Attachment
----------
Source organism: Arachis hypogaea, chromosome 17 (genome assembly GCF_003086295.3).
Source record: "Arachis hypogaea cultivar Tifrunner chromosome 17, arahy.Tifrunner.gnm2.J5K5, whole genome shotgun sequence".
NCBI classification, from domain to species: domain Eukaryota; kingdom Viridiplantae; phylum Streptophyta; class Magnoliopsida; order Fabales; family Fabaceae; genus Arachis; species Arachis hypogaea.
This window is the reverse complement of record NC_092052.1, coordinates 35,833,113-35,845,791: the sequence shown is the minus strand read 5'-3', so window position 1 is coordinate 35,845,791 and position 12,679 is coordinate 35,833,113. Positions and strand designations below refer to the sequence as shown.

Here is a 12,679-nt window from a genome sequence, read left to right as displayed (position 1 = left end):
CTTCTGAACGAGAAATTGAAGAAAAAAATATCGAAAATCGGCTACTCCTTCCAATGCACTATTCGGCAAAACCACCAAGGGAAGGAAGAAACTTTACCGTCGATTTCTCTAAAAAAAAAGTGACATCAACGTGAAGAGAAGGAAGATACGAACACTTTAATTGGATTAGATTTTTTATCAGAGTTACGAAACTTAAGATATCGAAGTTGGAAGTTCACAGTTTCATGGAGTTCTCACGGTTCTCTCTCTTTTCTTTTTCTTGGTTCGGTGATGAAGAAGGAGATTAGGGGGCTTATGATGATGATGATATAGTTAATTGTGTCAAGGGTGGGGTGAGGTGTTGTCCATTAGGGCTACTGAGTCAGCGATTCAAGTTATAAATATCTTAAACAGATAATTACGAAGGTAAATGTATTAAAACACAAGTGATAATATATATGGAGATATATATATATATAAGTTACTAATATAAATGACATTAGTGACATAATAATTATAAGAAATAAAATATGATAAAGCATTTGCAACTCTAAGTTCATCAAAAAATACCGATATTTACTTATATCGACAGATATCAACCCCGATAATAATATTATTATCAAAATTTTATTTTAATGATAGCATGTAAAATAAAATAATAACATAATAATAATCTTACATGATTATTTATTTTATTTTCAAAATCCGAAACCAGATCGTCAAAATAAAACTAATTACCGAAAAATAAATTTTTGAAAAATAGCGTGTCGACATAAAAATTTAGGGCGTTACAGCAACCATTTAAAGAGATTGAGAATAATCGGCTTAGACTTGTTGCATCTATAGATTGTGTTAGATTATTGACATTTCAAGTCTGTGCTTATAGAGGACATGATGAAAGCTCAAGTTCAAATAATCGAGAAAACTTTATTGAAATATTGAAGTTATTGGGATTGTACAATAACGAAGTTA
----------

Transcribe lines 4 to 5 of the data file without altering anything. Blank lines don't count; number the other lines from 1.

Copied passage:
This window is the reverse complement of record NC_092052.1, coordinates 35,833,113-35,845,791: the sequence shown is the minus strand read 5'-3', so window position 1 is coordinate 35,845,791 and position 12,679 is coordinate 35,833,113. Positions and strand designations below refer to the sequence as shown.

Here is a 12,679-nt window from a genome sequence, read left to right as displayed (position 1 = left end):